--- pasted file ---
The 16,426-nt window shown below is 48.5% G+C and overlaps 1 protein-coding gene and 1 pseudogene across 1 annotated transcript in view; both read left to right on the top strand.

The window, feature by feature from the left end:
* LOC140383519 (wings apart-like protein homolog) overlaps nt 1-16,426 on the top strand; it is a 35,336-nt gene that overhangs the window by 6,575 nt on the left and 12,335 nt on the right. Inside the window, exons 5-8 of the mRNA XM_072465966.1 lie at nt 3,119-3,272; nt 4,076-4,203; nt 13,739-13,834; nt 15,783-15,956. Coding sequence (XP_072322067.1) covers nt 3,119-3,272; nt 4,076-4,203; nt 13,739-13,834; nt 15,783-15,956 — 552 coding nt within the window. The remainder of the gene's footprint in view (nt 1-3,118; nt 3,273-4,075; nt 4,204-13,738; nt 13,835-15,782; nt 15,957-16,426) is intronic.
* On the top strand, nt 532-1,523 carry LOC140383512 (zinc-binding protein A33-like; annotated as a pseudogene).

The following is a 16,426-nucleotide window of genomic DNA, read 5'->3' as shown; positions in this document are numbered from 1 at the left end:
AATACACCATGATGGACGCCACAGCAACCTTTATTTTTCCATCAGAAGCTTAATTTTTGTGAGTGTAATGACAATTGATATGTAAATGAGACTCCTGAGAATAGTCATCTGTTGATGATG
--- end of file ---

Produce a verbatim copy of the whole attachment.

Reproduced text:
The 16,426-nt window shown below is 48.5% G+C and overlaps 1 protein-coding gene and 1 pseudogene across 1 annotated transcript in view; both read left to right on the top strand.

The window, feature by feature from the left end:
* LOC140383519 (wings apart-like protein homolog) overlaps nt 1-16,426 on the top strand; it is a 35,336-nt gene that overhangs the window by 6,575 nt on the left and 12,335 nt on the right. Inside the window, exons 5-8 of the mRNA XM_072465966.1 lie at nt 3,119-3,272; nt 4,076-4,203; nt 13,739-13,834; nt 15,783-15,956. Coding sequence (XP_072322067.1) covers nt 3,119-3,272; nt 4,076-4,203; nt 13,739-13,834; nt 15,783-15,956 — 552 coding nt within the window. The remainder of the gene's footprint in view (nt 1-3,118; nt 3,273-4,075; nt 4,204-13,738; nt 13,835-15,782; nt 15,957-16,426) is intronic.
* On the top strand, nt 532-1,523 carry LOC140383512 (zinc-binding protein A33-like; annotated as a pseudogene).

The following is a 16,426-nucleotide window of genomic DNA, read 5'->3' as shown; positions in this document are numbered from 1 at the left end:
AATACACCATGATGGACGCCACAGCAACCTTTATTTTTCCATCAGAAGCTTAATTTTTGTGAGTGTAATGACAATTGATATGTAAATGAGACTCCTGAGAATAGTCATCTGTTGATGATG